The Minnesota Vikings and, more specifically, head coach Leslie Frazier have been very adamant that Adrian Peterson's return to practice is nothing more than a step in the running back's rehab process. They've been quick to quell suggestions that the practice appearances mean Peterson is sure to return in time for the start of the regular season, and have stuck with the line that he is simply ready to start working on some drills that he is required to complete in order to come off the physically unable to perform list.
Still, Peterson returning this early is not the norm. It's been a little over seven months since his surgery to repair torn anterior cruciate and medial collateral ligaments in his left knee -- players usually don't even think about returning from such surgery until eight months after going under the knife, and most don't make it back to these kinds of drills closer to nine months.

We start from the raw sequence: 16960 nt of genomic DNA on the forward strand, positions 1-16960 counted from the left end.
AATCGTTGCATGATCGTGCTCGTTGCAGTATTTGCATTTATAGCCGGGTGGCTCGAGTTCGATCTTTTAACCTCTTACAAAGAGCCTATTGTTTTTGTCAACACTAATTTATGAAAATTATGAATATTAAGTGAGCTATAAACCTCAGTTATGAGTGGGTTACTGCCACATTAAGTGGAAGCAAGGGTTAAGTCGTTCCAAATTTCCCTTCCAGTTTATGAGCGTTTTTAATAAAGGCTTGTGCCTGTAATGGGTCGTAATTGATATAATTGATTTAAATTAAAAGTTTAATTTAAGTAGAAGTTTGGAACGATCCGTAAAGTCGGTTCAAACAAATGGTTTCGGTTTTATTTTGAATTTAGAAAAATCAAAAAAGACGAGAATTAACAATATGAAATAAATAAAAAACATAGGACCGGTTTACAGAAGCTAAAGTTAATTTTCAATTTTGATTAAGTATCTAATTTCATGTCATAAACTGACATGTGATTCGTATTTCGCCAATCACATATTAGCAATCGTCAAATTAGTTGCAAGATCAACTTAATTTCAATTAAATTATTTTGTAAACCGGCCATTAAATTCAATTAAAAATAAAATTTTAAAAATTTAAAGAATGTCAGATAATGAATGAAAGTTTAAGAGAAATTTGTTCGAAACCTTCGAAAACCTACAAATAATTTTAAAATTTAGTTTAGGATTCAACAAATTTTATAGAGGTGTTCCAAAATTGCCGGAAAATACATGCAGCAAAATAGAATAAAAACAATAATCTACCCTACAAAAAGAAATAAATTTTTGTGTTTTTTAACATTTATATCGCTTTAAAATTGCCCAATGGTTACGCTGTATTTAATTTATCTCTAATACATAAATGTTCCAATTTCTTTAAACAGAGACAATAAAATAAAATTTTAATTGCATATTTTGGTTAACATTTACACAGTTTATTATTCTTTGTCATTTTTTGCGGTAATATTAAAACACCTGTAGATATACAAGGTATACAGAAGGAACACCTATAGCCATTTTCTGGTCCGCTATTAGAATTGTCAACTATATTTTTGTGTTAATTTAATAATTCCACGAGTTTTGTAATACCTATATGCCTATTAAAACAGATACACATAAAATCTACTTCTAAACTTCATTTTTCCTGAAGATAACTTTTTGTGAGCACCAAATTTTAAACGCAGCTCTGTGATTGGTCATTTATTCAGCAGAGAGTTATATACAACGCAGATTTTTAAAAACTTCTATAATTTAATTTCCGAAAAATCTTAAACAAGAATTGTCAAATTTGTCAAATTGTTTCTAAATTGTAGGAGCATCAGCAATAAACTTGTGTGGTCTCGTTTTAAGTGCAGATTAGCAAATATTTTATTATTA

But according to ESPN Twin Cities, Frazier isn't surprised one bit:
"Maybe if it was someone else," Frazier said. "But with Adrian, he's unique and he's always been that way in the time that I've known him in his career. He's special in so many ways and we all know the severity of the injury and what's required to come back.
While Peterson's return is a promising development that has made many feel like Peterson will be back in time for the regular season, Frazier speaks the truth -- tearing both your ACL and MCL is one of the most severe injuries in football from which a player can actually return. Peterson may be healing faster than any player in recent memory, but if he's not 100 percent in time for Week 1, then the Vikings shouldn't push him into playing.
That being said, it doesn't sound like Minnesota would do that. Other quotes from the piece continue with the warnings about the severity of Peterson's injury, with Frazier saying that he hasn't put a timetable on Peterson's return yet and that it will all likely go down to the wire.